Liverpool football club and their fans may be celebrating after beating Tottenham Hotspur by 2-1 at Anfield and being back in pole position on top of the Premier League table, but they are also mourning the passing of Gerard Houllier.
The 73-year-old Houllier recently died following a heart operation. After managing Liverpool FC for 6 years between 1998 and 2004 he went on to manage Aston Villa, but due to ill health caused by heart problems, he retired from football management in 2011. In an illustrious career, he also managed the French national men’s football team, and Paris Saint-Germain..
Houllier was never officially rated as the Reds’ best manager. Nor did he ever quite make it into the top 10 greatest English club managers of all time listing as published by Sportingbet. The No1 ranking goes to Alex Ferguson who was appointed manager of the Red Devils in 1986. He led them to an astonishing 13 league titles, 2 Champions League Cups, 5 FA Cup crowns, 4 EFL Cups, 1 Cup Winner’s Cup and 1 World Club Cup.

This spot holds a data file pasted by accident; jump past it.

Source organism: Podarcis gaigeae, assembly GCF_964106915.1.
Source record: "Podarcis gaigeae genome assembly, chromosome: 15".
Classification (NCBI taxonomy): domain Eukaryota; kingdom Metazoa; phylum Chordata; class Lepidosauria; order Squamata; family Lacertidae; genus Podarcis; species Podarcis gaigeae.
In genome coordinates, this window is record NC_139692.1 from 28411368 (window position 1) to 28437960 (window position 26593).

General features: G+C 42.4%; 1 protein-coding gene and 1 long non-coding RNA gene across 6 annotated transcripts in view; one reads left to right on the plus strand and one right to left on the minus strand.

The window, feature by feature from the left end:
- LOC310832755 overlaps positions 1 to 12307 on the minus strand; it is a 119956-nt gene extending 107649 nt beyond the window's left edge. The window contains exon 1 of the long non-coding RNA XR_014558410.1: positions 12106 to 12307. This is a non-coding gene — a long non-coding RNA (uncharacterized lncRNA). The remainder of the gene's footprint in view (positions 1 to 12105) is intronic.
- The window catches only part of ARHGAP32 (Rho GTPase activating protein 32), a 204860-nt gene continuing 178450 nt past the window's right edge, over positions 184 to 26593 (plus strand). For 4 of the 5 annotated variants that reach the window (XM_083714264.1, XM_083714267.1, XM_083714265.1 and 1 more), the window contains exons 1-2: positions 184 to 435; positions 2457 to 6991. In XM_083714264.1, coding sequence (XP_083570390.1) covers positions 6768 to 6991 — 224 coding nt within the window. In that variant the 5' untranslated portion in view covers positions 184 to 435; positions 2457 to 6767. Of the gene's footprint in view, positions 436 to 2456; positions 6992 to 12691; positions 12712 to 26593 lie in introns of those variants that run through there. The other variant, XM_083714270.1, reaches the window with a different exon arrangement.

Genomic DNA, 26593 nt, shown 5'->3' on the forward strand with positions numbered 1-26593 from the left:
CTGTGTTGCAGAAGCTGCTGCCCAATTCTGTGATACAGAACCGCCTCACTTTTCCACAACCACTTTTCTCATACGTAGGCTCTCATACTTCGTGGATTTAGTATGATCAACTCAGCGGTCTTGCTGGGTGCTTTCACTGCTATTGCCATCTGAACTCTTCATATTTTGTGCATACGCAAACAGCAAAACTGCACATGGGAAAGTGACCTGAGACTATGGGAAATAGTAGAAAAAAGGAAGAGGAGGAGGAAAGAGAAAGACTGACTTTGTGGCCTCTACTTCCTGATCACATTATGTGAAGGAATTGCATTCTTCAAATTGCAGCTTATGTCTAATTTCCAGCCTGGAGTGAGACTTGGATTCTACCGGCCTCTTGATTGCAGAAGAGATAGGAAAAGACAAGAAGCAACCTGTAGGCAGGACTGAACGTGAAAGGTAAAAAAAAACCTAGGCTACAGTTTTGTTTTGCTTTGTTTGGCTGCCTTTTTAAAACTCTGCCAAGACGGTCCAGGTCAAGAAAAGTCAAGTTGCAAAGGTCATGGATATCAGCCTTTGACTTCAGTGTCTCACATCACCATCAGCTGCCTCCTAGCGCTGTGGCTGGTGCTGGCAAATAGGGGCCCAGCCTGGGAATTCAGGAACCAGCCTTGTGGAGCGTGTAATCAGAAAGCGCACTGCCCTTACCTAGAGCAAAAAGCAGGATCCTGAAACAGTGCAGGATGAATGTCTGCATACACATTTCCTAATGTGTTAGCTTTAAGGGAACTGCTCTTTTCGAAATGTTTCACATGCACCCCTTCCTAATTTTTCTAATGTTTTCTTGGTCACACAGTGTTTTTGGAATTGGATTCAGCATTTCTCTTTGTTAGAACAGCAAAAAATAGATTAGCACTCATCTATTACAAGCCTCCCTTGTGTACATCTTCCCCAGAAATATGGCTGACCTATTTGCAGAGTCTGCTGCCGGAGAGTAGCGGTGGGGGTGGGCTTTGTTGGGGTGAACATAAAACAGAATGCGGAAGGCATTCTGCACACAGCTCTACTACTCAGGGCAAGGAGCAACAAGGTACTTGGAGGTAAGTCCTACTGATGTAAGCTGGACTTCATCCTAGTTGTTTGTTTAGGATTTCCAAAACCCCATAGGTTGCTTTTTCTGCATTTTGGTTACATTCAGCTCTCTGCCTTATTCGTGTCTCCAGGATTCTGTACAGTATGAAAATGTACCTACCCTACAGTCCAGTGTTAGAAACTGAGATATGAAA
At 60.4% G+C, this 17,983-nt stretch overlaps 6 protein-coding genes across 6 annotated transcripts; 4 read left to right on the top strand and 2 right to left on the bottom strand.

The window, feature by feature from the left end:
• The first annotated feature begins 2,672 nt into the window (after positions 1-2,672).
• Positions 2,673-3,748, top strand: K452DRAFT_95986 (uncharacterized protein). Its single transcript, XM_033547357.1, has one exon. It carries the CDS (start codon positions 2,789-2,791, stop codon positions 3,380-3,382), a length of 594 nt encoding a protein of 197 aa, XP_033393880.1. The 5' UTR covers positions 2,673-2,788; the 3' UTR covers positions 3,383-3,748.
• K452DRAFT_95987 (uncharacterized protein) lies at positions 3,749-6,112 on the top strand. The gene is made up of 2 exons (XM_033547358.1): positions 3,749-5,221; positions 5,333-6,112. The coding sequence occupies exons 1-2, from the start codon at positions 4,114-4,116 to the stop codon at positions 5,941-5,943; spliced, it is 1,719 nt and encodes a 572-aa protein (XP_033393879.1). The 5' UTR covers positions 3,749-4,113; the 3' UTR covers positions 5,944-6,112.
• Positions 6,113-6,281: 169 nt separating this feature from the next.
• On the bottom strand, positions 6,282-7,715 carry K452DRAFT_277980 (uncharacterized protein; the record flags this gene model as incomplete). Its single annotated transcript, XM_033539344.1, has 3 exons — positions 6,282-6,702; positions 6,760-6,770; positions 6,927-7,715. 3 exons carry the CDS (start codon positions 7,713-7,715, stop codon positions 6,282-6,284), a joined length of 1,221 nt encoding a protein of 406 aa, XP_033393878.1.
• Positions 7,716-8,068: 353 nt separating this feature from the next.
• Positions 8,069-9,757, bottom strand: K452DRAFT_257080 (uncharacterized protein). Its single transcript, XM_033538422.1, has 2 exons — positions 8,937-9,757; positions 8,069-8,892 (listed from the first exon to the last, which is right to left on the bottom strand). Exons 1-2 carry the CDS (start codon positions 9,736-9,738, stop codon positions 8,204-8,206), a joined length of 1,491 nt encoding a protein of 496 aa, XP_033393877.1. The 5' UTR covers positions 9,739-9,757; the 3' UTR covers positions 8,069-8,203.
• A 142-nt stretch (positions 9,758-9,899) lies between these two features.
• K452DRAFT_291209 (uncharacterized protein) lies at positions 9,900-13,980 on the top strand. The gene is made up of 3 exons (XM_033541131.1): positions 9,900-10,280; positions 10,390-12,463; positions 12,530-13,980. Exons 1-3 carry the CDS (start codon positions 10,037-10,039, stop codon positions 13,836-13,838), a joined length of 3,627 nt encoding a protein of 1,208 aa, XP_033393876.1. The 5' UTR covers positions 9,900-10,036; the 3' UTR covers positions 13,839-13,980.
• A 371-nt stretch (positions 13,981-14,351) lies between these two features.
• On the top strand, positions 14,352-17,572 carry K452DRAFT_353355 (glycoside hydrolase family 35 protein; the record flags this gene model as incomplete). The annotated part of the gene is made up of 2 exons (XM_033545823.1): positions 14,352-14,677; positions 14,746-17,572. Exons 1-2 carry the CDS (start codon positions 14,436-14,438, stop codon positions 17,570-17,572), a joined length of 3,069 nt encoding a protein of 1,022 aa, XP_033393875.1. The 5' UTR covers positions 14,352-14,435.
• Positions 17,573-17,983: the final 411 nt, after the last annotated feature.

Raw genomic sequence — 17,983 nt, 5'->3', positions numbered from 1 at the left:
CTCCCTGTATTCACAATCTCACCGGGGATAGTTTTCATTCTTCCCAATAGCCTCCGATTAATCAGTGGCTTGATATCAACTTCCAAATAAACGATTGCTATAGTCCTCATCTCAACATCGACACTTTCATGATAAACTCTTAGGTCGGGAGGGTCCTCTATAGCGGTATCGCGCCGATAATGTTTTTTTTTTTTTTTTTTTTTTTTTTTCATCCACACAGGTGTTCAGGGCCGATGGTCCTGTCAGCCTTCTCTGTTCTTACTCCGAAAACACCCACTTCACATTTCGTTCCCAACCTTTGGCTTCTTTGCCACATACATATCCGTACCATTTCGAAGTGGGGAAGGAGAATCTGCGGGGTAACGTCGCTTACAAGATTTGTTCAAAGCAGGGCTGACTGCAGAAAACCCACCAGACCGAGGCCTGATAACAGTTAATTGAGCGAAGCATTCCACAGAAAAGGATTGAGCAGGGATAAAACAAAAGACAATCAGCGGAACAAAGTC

But Liverpool managers do figure in the listing. The No2 slot is filled by Bob Paisley, who was the manager at Anfield from 1974 to 1983, and Kenny Dalglish, who managed the club twice – first from 1985 to 1991, and second from 2011 to 2012.
But while Gerard Houllier didn’t make the Top 10, he holds a special place in the heart of Liverpool Football Club as the man who led the team to their one and only cup treble. It was in the 2000 -2001 season, and the team won the FA Cup, the League Cup, and the UEFA Cup. Another notable Liverpool manager’s name missing from the Top 10 list is that of Bill Shankly who managed the club from 1959 to 1974.
Gerard Houllier’s heart-health problems first became public knowledge back in October 2001 when he underwent open-heart surgery having experienced chest pains during a home game against Leeds United. After the operation, he returned to the dugout where he was to remain for a further 3 years before moving on in May 2004.
Under his stewardship, the Reds won 6 trophies in over 300 games. In the club’s famous cup treble year, he also oversaw Liverpool claim a place in the Champions League. However, it is not just silverware for which the Frenchman will be remembered. He is also revered for helping to modernise the club and foster the talents of homegrown players.
Tributes have poured in from players and managers alike from all over the world. He will be sorely missed.